The House on Sixth

Its been quite a while since I’ve blogged anything here, it’s actually been quite a while since I’ve done any serious photography with the DSLR.  Since I began using a smart phone with a decent camera, I’ve done quite a bit of work on my Instagram project, and the simple joy of pulling out a phone and snapping a photo has reduced the urge to use (or lug around) any larger camera.  But, mobile devices have their limitations, and there are still images that need to be captured differently.

That being said, I made an effort, to stop the vehicle one afternoon, and snap a few frames of a house that I keep passing, and promising to get a photo of, so here it is 🙂


Canon EOS 6D, Canon 24-105 f/4L  |  Processed in Nik HDR Efex and Lightroom  |  2017


Click on the image to see it in the Gallery along with other images in the Black & White Gallery


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Georgetown, Guyana

It’s been 50 years since some forward thinking people declared Independence for this little nation we now call Guyana.  They were looking forward to their futures, some idealistic land of self-rule and happiness for the masses I suppose.

I think by now, most of them have all gone and left many of us wishing we were still under colonial rule, it wouldn’t have been that bad, would it?  We’ll never know, and doing the whole “what if” dance is not going to help anyone.

Sadly, even though many of the idealist have gone, there remains some of the followers who can’t seem to open their eyes and realise that the old way can’t work and that the path the country is on is not the right one, that implementing old ideas, once discarded, will not bring about new changes.

I babble…  I’ve been staring at this photo for weeks and didn’t know what to write and now I write something quite out of character and from way out of left-field.

Here’s a photo  🙂


Wrong-way Rider 16-1092 |  Canon EOS 6D, Canon EF24-105mm f/4L |  Croal St, Georgetown.


Click on the image to see it in the gallery along with other images in the Black and White Gallery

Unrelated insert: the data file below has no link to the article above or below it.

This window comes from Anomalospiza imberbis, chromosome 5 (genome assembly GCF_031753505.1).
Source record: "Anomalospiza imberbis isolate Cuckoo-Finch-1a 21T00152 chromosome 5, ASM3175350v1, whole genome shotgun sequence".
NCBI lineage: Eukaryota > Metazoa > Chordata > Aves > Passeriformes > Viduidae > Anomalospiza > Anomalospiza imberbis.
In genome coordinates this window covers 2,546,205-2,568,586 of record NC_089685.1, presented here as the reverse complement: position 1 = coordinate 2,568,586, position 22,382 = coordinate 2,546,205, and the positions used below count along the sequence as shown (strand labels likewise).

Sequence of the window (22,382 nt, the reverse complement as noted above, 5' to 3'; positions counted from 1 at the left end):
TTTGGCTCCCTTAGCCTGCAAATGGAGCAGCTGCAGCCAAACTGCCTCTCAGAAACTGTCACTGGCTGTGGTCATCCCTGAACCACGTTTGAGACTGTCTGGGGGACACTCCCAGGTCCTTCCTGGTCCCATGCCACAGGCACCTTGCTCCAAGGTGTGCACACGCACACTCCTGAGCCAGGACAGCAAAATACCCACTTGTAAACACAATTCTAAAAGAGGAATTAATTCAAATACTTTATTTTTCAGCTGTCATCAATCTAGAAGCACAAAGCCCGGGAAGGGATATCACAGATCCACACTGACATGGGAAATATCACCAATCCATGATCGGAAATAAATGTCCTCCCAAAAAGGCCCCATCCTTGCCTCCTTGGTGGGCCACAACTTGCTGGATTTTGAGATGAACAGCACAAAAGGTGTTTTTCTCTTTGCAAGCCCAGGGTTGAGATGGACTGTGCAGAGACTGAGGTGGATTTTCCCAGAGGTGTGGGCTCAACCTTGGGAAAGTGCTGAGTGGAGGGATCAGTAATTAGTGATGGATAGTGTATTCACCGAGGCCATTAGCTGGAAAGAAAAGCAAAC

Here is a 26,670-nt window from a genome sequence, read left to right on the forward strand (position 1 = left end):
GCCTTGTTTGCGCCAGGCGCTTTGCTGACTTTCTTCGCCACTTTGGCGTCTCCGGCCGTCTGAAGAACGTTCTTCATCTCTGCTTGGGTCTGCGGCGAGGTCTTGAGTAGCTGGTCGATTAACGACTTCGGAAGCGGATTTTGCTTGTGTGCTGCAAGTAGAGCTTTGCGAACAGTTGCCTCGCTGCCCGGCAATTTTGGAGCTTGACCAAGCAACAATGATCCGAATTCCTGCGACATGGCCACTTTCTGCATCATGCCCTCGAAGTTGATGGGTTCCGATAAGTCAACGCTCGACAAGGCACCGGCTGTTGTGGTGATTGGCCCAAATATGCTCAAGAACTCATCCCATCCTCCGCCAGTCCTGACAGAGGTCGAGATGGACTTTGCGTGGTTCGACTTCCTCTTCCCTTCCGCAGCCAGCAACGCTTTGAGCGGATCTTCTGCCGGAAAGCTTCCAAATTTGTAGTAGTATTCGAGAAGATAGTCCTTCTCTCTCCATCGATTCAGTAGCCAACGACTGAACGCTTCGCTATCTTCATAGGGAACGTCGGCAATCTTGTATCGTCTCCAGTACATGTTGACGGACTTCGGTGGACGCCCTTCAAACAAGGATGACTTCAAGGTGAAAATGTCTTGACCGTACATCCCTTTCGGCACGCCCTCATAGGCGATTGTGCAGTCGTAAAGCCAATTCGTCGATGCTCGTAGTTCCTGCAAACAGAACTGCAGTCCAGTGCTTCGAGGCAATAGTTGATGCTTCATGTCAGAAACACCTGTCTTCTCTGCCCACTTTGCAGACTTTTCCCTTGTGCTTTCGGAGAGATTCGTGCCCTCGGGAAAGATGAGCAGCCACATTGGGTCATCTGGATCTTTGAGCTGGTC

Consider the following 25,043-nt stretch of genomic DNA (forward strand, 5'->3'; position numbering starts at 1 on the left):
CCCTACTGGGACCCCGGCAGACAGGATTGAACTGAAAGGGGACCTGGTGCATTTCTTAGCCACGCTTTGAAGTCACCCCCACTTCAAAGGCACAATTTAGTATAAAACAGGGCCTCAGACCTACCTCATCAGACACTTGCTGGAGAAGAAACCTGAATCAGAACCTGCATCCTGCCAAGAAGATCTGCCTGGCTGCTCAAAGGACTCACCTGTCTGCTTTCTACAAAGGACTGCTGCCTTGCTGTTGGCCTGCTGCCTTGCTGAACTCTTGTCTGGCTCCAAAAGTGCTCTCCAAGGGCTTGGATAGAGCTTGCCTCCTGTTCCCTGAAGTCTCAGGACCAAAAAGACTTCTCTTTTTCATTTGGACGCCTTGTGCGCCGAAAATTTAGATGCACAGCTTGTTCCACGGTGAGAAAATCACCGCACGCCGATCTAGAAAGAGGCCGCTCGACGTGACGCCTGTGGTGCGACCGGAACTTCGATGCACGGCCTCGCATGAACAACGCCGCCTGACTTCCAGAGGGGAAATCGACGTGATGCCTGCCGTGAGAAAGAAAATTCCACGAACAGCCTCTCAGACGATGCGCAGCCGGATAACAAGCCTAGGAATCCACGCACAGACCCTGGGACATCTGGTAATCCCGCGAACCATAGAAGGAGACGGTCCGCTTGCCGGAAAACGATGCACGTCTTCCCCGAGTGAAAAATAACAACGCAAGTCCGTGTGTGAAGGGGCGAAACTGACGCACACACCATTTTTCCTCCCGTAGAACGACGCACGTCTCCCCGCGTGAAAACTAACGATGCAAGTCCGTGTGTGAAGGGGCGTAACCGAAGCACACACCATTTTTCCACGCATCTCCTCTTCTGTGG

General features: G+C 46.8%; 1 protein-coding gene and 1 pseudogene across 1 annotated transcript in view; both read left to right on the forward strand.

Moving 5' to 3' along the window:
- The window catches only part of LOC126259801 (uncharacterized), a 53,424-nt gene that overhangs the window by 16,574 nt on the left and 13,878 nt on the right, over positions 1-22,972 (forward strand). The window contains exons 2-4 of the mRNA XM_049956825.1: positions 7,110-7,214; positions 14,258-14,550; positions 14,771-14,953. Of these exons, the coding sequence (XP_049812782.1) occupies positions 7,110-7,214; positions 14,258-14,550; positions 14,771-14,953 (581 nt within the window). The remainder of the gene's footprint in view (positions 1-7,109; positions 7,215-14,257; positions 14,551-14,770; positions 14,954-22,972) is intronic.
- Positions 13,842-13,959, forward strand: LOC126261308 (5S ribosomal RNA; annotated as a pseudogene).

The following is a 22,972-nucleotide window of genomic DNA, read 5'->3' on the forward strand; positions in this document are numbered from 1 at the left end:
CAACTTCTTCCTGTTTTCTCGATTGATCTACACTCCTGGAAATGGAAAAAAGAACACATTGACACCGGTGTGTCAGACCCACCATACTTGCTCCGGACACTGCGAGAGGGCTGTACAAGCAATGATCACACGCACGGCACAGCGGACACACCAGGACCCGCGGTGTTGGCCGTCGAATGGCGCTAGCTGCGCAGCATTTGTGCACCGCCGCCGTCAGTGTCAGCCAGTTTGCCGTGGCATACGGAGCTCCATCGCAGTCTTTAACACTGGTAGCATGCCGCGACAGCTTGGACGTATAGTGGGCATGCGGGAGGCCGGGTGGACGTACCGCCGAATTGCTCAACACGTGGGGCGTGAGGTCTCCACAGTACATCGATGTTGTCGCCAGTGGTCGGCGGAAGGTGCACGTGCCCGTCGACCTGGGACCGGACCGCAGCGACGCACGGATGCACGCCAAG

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2014 Deck – Week 33

Christ Church was doing some fund-raising, a friend of mine asked me to take a few photos of the church to use in the press release.  The only time I had to make a pass by the church was an early morning on the way to work.

I was thinking that it’s only for a press release, so it doesn’t have to be that good, right?

I was in a bit of a hurry, but I snapped a few, then jumped back in the car and headed to work.  There was some nice clouds behind the church from one angle, and kept remembering this as I downloaded the images to process, I knew that my attitude toward the shot was less than optimal and I had deliberately exposed for the building and not the skies (since it was just for the press), as the sun was rising behind the church, all that detail would be blown out.

I thought that this would be a good time to experiment with what I had read about prior to acquiring a full-frame camera, that it can capture a very wide dynamic range in one exposure.

True enough, the entire sky was blown out in the exposure when I downloaded it.

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But remembering what I had just seen in the sky, I worked the sliders to see what sky detail I could retrieve from the RAW file:

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And I was amazed, so I decided to process it better than I had originally intended.  I made slight adjustments in Lightroom to bring some detail back in the sky while retaining the detail and brightness of the building.  Then I took the image into Nik HDR Efex with the express intent to use a single exposure black-and-white tone mapping technique on it, and the results were great.  After a few minor adjustments once I took it back to Lightroom, this was the result:


Christ Church, Waterloo St., Georgetown, Guyana